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8 of 8 people found the following review helpful
5.0 out of 5 stars An enthusiastic review of 50 years of Christianity, 27 Feb. 2002
By A Customer
This review is from: Adventures of Faith: Reflections on Fifty Years of Christian Service (Hardcover)
Michael Green takes us from his own discovery of the Christian faith, and what it has meant to him over the last 50 years, to a glimpse of what the future may be for Christianity in this post-modern world.
While his obvious enthusiasm for his faith may seem strange for non-Christian readers he reveals exactly what has empowered him to be one of the most influential evangelists of the late 20th and early 21st centuries.
He examines, in an engaging and infectious style, exactly why the church is failing and points us also to those areas where it is working today. He is not afraid to gently chide those who he sees as having been ineffective in ministry in his lifetime but, equally he is generous in his praise of those he sees as having been influential in the development of Christianity during the last half century,
Anyone concerned about the future of Christianity, where it is going, where it should be going and who should be leading it on that journey should read this genuinely helpful book.
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1 of 1 people found the following review helpful
5.0 out of 5 stars Sane Wisdom, Deep Spirituality, 23 Sept. 2006
By 
Leslie Richford (Selsingen, Lower Saxony) - See all my reviews
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Michael Green is one of Britain's leading evangelical churchmen, a gifted evangelist, pastor and theologian. He has also been an author of considerable standing for many years, and his early books "Man Alive" and "Runaway World" were a great help to me personally during the time when, as a student, I became a Christian and began studying the Bible for myself. "Adventure of Faith" is not so much an autobiography as a very personal look at no less than sixteen aspects of spirituality and today's church in which Michael Green combines personal experience and testimony with his wonderful gifts of acute analysis and clear vision.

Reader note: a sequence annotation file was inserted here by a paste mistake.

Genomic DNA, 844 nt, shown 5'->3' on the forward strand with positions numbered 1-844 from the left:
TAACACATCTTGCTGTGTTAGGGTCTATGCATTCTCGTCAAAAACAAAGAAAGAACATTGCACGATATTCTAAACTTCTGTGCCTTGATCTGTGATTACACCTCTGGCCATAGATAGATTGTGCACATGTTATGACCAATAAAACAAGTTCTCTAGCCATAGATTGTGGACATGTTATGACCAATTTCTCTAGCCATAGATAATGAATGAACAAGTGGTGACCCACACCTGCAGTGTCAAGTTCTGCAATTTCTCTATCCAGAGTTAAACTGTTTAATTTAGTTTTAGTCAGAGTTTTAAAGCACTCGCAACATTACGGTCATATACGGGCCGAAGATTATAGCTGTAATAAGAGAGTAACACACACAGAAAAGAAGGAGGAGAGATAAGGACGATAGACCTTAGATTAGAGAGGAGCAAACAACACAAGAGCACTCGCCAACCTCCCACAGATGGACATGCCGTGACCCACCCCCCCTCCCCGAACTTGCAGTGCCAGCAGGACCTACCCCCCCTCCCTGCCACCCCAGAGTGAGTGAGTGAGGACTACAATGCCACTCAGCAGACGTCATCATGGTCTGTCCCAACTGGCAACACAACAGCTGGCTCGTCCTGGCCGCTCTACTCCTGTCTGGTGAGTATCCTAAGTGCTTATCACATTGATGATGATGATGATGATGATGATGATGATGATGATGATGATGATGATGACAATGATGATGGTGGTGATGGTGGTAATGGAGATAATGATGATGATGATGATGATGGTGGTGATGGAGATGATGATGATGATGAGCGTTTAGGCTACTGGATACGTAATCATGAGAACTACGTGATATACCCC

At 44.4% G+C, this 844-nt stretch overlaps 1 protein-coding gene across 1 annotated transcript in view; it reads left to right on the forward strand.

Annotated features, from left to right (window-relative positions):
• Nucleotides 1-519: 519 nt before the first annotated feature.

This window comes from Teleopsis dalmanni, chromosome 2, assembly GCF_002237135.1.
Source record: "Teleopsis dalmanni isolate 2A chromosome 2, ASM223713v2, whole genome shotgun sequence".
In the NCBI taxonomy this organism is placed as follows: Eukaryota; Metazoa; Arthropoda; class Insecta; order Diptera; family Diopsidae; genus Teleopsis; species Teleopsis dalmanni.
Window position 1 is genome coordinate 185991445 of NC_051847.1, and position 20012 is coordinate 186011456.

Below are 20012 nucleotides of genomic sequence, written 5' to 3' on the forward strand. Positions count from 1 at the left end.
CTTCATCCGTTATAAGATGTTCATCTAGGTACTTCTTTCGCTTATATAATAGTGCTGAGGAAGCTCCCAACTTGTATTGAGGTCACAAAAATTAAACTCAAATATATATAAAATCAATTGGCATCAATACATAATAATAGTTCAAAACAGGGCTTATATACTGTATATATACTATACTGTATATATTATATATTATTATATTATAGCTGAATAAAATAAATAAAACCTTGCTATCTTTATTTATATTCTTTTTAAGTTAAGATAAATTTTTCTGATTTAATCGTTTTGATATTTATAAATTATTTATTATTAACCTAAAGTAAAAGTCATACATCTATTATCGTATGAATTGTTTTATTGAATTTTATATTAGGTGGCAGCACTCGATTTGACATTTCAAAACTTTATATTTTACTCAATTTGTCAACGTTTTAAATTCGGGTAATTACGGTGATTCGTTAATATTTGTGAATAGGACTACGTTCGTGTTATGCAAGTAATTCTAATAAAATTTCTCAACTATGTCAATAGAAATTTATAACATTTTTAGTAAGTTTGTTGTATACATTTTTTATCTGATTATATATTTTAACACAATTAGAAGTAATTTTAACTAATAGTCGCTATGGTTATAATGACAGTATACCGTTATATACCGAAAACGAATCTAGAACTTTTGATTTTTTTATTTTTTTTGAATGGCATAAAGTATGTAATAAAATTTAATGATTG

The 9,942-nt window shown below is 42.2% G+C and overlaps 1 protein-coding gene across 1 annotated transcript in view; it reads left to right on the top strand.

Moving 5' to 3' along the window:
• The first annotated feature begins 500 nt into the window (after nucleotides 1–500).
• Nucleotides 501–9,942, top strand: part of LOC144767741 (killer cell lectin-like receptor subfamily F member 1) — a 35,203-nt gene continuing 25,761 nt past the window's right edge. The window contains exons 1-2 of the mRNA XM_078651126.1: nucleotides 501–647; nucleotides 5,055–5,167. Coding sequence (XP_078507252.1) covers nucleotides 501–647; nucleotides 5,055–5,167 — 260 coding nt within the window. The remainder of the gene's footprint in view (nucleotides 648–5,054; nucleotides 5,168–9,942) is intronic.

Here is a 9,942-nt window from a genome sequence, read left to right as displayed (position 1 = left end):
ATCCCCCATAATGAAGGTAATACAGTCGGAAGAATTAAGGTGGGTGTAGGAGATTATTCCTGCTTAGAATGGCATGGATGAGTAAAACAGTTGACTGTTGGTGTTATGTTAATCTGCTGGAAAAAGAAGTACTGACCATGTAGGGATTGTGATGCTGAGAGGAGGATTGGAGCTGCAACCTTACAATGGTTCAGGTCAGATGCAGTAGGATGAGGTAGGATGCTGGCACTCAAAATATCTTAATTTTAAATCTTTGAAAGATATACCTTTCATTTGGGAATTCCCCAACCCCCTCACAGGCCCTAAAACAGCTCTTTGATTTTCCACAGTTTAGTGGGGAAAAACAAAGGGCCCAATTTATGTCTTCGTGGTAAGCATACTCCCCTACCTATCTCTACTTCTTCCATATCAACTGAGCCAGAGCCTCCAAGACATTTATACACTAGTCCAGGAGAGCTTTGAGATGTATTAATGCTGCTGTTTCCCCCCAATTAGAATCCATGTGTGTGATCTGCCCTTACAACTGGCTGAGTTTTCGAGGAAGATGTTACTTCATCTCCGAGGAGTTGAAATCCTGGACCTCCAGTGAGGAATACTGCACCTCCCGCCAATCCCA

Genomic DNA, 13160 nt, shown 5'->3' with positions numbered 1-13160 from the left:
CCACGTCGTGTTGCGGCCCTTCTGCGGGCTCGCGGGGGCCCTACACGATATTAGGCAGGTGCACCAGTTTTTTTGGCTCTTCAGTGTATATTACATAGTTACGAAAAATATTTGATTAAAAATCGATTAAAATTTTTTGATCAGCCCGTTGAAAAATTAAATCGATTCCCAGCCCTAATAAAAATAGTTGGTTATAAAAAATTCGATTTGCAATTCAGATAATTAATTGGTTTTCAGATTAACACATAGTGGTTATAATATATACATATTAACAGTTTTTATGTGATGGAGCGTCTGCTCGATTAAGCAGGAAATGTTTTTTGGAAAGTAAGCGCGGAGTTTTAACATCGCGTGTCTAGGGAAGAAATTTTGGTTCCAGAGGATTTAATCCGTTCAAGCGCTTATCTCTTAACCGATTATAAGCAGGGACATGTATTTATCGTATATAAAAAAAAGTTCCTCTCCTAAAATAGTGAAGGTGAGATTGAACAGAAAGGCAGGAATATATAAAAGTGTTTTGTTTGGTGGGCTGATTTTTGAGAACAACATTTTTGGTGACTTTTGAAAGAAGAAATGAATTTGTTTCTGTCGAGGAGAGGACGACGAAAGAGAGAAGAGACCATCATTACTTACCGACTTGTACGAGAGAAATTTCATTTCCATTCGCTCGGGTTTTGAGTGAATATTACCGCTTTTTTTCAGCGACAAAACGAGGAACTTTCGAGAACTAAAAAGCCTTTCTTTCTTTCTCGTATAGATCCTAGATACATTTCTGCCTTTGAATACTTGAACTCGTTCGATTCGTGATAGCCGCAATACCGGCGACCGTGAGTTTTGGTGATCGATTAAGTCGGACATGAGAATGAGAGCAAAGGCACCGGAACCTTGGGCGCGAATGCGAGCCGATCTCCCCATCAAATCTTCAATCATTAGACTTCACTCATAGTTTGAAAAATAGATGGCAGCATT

In Part One (four chapters), entitled "Faith and Nurture" Michael tells us about his own spiritual beginnings: his conversion, his introduction to Christian discipleship and missions and his first steps in Christian ministry. Very graciously (and honestly) he tells us not only about his positive experiences but also about his mistakes, including the difficulties he had in his marriage. He does not stick to strict chronological order, but takes various events from his life as springboards to point out important spiritual truths such as the need for a clear proclamation of conversion, for care-taking groups for young Christians, etc.

In Part Two (three chapters), entitled "Faith and Work", Michael describes his work as a parish priest, his work at two leading theological colleges (in London/Nottingham and at Regent College in Vancouver). He also offers a review of some of his own books, a complete list of which can be found at the end of "Adventure of Faith". As might be expected, Michael has some fascinating insights into both the functioning of the local church and the needs of theological education in today's world.

Part Three (three chapters) is entitled "Faith and Outreach" and contains some of Michael's most brilliant writing. The chapter on "Postmodernism" offers fascinating insights into today's cultural climate and into the way in which we Christians can act and react to this. Michael Green would not be himself if he did not see such developments as opportunities to win others for Jesus Christ! He also describes his life as an evangelist here, making point after point about how evangelism should be done, preferably either within the local church or as an inter-denominational mission. In his chapter on "Leadership" Michael gives one or two hair-raising (but nameless) examples of bad leadership that he has encountered, but then goes on to list some of the great leaders he has encountered and to elucidate why they were or are so great: E. J. H. Nash, G. Sheldon, John R. W. Stott, Billy Graham, Jim Houston, Alister McGrath, Lesslie Newbigin, David C. K. Watson, Bishop Chiu Ban It and his successors Moses Tay and Datuk Yong Ping Chung. Michael concludes the chapter with a summary of qualities that mean true Christian leadership. The very top of the list is "total loyalty and commitment to Jesus Christ" (p. 227 f.), followed by "loyalty to the Scriptures".